Unlike in so many autocratic states, and Russia is surrounded by them, there are no personifications of Putin – no statues or celebratory billboards or schools named for a Great Leader.
His campaign slogan may say it all: “If not Putin, who?”
Back at the suburban sports club, the manager scrounges up enough equipment for me to dress for the second period. It doesn't help my side, as we go down to Mr. Putin's team, 16-9. He is the top scorer, with four goals.
“With linemates like these,” he says, pointing to Mr. Yakushev and Mr. Fetisov, “it's hard not to score.”
Like many Russians, Mr. Putin embraces strangers only once he gets to know them. The dour exterior flips, almost like early spring weather, to warmth.
We repair to a private bar upstairs where, even though it's 1 a.m., someone has laid out a buffet of crab, shrimp, sardines and salmon, which the two teams wash down with draft beer from St. Petersburg.
Cabinet ministers, businessmen, sports legends – the hockey guys sit in seeming obeisance around Mr. Putin and the table of seafood before parading out a signed jersey and a wood carving, gifts for the Prime Minister to mark a recent national holiday. He nods in appreciation, handing the items to an aide.
Through the window, Mr. Fetisov points to the spot where Stalin died.
“What do Russians think of Stalin today?” I ask Mr. Putin.
He jerks his head back, as if to show awe.
“Stalin is the most popular figure in all of Russia,” he says. “There was an opinion poll. He was No 1. No. 2 was Lenin. No. 3 Peter (the Great). I was No. 4.”
Over the years, there has been an active debate about Mr. Putin's true feelings toward Stalin. He has expressed respect for the tyrant's management style, and his ability to hold the country (many countries, in fact) together. His tactical skills, too.
In recent years, state-issued textbooks have been rewritten to show Stalin in a more favourable light. But curiously, Mr. Putin says he does not approve of this revision (a claim that is hard to square with his omnipotence).
So, what does he not like about Stalin?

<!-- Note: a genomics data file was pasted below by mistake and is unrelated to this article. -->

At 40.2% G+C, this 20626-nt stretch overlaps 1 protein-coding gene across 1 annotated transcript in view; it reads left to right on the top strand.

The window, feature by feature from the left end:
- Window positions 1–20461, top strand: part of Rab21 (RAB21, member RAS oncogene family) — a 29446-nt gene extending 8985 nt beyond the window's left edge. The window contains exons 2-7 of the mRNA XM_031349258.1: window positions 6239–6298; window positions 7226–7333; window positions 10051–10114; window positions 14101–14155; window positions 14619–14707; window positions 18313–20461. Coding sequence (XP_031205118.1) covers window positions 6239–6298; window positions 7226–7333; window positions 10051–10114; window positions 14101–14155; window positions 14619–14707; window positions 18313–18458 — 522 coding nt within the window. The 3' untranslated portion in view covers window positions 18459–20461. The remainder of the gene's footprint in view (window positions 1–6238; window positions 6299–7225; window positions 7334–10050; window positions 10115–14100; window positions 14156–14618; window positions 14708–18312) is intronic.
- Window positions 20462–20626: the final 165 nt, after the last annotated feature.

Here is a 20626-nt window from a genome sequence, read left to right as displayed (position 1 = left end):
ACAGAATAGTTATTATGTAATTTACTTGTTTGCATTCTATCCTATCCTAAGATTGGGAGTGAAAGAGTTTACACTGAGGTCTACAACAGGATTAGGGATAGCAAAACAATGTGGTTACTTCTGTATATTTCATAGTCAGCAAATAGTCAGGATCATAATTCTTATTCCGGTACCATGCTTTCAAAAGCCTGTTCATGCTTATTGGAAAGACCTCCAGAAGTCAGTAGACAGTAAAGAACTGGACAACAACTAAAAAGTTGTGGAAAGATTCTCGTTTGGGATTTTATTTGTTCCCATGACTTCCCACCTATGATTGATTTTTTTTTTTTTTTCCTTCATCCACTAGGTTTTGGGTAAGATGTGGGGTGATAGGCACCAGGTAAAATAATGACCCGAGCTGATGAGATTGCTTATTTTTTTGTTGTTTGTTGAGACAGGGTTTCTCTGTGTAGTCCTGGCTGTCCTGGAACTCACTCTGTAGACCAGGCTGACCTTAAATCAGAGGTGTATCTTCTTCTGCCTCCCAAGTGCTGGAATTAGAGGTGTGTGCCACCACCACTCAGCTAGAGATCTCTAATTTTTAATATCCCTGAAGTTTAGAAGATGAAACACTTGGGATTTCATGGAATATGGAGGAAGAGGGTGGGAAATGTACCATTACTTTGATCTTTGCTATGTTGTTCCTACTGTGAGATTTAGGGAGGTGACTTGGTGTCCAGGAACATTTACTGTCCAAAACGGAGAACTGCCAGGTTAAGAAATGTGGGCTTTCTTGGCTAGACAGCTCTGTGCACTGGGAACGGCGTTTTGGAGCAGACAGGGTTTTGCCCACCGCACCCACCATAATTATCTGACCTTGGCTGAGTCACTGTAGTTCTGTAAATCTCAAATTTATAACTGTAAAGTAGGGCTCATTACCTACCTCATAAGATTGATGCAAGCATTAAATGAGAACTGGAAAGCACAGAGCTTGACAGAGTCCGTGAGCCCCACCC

“The mistruths, how he misled the people during the war.”
Stalin's ghost would haunt any Russian leader, but none more than the current one, the man raised in the ashes of that horrific war, indoctrinated by the secret police Stalin created, and today, still shadowed by the pressure and temptation to bring a firmer hand to this vast, complex and restless land.
In the coming days, perhaps in the coming years, Mr. Putin will get to speak with his actions, whether he wants to or not. His choice will be the one of history. He can reach back to a Kremlin of old, to command and control a fading empire in the hopes its decline can be arrested. Or he can lean forward into a Kremlin of new, to curtail its powers at his own expense and let Russians shape their own destiny in a way that no tsar, no central party and no autocrat ever imagined.
The forward choice would certainly go against his style, perhaps against his material interests. But deep in his KGB mind, in the mind that identifies problems and seeks solutions, he may see the inevitable, understanding that the tsars who did not move with their people were left with no escape.
Even at the height of his power, he just might fear the question, “If not Putin, who?”
John Stackhouse is editor-in-chief of The Globe and Mail. He was a foreign correspondent from 1991 to 1999 and foreign editor from 2001 to 2004.
Editor's note: Prime Minister Vladimir Putin of Russia is believed by some to suffer from an ailment that may have been caused by a stroke in utero. Incorrect wording appeared in an earlier version of this article, which has been corrected.